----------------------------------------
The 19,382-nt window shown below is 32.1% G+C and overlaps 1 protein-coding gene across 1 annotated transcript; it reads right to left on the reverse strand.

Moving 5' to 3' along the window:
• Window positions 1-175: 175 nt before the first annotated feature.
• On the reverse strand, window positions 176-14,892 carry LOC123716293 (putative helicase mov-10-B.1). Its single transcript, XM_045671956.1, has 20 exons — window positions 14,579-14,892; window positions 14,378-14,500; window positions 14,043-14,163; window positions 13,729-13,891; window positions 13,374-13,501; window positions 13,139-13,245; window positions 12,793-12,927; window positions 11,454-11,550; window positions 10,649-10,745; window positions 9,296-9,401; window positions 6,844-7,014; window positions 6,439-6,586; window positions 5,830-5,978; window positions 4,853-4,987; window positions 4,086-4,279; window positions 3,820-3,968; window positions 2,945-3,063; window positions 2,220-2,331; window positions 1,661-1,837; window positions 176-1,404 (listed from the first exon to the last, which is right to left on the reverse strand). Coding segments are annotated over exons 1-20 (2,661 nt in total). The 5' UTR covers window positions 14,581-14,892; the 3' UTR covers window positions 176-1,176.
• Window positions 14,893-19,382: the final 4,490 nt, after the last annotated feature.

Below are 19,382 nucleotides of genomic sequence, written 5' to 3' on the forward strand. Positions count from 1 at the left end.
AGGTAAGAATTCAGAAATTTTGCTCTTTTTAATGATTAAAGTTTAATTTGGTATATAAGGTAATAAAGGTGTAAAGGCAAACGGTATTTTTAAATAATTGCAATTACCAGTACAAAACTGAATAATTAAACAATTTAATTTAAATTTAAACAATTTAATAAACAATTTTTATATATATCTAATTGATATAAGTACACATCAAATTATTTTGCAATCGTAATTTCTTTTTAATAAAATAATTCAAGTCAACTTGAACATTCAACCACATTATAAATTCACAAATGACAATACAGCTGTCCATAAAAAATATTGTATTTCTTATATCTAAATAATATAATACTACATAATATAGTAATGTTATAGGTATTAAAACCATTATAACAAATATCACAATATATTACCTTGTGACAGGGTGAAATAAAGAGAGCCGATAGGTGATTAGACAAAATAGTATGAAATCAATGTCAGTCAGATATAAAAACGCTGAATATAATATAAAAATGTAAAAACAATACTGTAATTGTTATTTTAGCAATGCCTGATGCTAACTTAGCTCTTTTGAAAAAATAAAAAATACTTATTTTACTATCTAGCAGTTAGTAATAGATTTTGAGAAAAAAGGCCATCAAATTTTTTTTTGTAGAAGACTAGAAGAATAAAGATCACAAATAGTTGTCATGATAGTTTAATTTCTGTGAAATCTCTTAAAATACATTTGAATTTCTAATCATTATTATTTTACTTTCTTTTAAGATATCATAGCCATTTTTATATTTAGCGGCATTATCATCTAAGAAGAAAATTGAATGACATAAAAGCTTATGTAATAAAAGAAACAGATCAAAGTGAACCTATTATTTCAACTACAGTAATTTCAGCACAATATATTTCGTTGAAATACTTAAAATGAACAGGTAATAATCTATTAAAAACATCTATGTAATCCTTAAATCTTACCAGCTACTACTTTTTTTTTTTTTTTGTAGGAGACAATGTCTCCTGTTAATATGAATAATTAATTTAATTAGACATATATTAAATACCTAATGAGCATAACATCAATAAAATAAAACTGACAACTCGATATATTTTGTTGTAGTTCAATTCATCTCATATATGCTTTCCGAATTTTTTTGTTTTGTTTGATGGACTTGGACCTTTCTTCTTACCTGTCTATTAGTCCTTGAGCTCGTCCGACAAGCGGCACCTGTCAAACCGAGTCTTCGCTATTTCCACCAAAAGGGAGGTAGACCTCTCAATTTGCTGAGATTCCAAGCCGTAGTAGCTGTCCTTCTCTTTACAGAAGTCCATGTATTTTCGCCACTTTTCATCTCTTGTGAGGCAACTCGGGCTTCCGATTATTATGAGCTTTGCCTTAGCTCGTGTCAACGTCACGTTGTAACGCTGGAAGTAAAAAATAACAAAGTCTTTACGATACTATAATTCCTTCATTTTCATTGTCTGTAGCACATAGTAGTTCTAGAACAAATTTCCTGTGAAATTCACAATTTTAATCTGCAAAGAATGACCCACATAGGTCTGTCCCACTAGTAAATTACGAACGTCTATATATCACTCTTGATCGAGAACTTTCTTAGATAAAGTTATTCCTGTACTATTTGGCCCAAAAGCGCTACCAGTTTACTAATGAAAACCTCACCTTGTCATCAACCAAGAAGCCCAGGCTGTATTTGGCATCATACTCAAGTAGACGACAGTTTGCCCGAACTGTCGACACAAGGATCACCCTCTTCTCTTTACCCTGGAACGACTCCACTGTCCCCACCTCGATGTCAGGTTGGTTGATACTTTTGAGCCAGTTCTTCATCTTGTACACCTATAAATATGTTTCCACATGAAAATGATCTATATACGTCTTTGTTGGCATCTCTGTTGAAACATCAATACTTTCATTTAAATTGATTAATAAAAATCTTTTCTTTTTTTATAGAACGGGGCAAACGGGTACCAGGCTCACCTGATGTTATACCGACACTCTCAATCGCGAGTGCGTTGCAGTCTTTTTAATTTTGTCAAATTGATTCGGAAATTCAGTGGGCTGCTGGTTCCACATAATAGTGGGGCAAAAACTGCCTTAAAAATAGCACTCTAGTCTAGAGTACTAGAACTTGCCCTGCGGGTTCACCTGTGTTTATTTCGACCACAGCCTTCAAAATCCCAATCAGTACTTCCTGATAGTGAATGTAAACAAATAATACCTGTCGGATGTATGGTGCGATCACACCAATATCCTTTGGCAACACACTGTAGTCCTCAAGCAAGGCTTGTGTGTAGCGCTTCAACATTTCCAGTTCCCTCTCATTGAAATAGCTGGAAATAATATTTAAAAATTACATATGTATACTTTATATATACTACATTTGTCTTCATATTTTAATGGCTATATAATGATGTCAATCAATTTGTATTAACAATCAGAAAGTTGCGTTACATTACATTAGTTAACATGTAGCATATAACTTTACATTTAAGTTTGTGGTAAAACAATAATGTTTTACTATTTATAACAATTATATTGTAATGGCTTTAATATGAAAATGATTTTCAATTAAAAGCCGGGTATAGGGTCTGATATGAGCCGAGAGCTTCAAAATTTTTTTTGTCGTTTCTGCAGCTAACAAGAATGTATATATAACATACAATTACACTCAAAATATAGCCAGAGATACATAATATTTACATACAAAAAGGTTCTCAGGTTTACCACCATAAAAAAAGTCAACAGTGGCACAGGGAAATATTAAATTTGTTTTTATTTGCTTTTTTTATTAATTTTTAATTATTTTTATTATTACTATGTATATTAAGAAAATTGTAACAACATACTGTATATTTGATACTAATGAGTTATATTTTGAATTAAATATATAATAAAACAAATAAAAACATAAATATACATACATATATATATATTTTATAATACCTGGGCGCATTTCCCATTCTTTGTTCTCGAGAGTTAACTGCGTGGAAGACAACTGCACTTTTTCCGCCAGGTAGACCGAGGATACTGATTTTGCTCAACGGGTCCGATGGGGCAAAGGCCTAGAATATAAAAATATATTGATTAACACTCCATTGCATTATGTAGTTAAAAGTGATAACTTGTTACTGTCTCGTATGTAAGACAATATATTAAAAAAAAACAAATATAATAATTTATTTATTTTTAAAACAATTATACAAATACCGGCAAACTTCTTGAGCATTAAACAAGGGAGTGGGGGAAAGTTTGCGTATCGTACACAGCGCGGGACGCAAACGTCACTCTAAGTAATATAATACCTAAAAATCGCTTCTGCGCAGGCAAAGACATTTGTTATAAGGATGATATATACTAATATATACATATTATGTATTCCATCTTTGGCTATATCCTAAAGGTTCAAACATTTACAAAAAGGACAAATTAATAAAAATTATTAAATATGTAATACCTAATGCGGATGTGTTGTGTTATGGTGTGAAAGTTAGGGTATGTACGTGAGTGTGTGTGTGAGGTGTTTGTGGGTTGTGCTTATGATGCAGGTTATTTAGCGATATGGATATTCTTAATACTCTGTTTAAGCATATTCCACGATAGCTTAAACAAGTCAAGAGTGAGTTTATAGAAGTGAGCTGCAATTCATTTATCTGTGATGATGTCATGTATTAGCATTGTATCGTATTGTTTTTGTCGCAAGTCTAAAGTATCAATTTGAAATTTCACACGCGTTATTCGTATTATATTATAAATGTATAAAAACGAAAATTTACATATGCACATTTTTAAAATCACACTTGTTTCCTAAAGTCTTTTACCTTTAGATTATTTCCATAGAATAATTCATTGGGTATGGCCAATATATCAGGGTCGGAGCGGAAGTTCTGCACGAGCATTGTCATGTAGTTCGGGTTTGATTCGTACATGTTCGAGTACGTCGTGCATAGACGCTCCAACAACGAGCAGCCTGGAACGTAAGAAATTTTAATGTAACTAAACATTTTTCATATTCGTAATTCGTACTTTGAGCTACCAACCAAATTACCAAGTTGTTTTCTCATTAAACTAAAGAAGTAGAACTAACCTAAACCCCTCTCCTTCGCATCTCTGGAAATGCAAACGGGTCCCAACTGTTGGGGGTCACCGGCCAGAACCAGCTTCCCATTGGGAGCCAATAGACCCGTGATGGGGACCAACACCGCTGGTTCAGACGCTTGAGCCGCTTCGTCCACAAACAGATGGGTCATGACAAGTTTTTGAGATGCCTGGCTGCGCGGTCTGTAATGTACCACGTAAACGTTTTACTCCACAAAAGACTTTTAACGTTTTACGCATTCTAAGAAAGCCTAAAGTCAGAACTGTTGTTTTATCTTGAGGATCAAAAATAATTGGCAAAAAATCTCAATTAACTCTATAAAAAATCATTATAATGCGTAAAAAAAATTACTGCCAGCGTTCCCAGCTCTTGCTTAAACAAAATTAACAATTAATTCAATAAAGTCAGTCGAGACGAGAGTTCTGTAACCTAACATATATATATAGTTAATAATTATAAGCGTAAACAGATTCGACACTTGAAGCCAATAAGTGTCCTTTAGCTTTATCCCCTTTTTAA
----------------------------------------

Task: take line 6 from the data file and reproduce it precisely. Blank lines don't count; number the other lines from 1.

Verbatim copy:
Below are 19,382 nucleotides of genomic sequence, written 5' to 3' on the forward strand. Positions count from 1 at the left end.